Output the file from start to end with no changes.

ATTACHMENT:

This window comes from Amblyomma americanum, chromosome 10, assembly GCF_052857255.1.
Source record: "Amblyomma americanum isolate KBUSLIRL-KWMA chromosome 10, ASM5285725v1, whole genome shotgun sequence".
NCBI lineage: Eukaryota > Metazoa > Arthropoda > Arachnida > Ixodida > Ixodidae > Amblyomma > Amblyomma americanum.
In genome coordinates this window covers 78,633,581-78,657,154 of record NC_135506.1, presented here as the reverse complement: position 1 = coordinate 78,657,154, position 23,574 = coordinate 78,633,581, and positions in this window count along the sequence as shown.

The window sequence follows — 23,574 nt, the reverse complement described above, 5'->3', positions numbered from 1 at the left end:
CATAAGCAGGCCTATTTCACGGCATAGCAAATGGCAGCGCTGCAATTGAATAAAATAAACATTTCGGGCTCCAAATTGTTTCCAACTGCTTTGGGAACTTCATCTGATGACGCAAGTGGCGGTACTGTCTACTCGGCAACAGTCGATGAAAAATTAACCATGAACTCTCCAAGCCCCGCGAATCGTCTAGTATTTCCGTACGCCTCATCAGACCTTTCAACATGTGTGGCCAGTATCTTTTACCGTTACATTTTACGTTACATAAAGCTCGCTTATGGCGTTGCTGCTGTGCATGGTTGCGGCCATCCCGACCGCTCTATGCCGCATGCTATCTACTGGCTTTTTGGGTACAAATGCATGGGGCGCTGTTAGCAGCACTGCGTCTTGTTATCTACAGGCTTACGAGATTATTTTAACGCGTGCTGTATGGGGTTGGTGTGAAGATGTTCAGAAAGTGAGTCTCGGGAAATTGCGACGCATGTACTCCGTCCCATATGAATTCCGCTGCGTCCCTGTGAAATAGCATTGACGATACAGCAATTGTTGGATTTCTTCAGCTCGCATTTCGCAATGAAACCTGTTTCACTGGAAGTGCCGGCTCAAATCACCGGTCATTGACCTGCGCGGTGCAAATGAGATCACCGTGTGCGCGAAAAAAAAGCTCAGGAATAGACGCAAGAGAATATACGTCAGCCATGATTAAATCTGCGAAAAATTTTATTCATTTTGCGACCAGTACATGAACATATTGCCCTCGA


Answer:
This window comes from Amblyomma americanum, chromosome 10, assembly GCF_052857255.1.
Source record: "Amblyomma americanum isolate KBUSLIRL-KWMA chromosome 10, ASM5285725v1, whole genome shotgun sequence".
NCBI lineage: Eukaryota > Metazoa > Arthropoda > Arachnida > Ixodida > Ixodidae > Amblyomma > Amblyomma americanum.
In genome coordinates this window covers 78,633,581-78,657,154 of record NC_135506.1, presented here as the reverse complement: position 1 = coordinate 78,657,154, position 23,574 = coordinate 78,633,581, and positions in this window count along the sequence as shown.

The window sequence follows — 23,574 nt, the reverse complement described above, 5'->3', positions numbered from 1 at the left end:
CATAAGCAGGCCTATTTCACGGCATAGCAAATGGCAGCGCTGCAATTGAATAAAATAAACATTTCGGGCTCCAAATTGTTTCCAACTGCTTTGGGAACTTCATCTGATGACGCAAGTGGCGGTACTGTCTACTCGGCAACAGTCGATGAAAAATTAACCATGAACTCTCCAAGCCCCGCGAATCGTCTAGTATTTCCGTACGCCTCATCAGACCTTTCAACATGTGTGGCCAGTATCTTTTACCGTTACATTTTACGTTACATAAAGCTCGCTTATGGCGTTGCTGCTGTGCATGGTTGCGGCCATCCCGACCGCTCTATGCCGCATGCTATCTACTGGCTTTTTGGGTACAAATGCATGGGGCGCTGTTAGCAGCACTGCGTCTTGTTATCTACAGGCTTACGAGATTATTTTAACGCGTGCTGTATGGGGTTGGTGTGAAGATGTTCAGAAAGTGAGTCTCGGGAAATTGCGACGCATGTACTCCGTCCCATATGAATTCCGCTGCGTCCCTGTGAAATAGCATTGACGATACAGCAATTGTTGGATTTCTTCAGCTCGCATTTCGCAATGAAACCTGTTTCACTGGAAGTGCCGGCTCAAATCACCGGTCATTGACCTGCGCGGTGCAAATGAGATCACCGTGTGCGCGAAAAAAAAGCTCAGGAATAGACGCAAGAGAATATACGTCAGCCATGATTAAATCTGCGAAAAATTTTATTCATTTTGCGACCAGTACATGAACATATTGCCCTCGA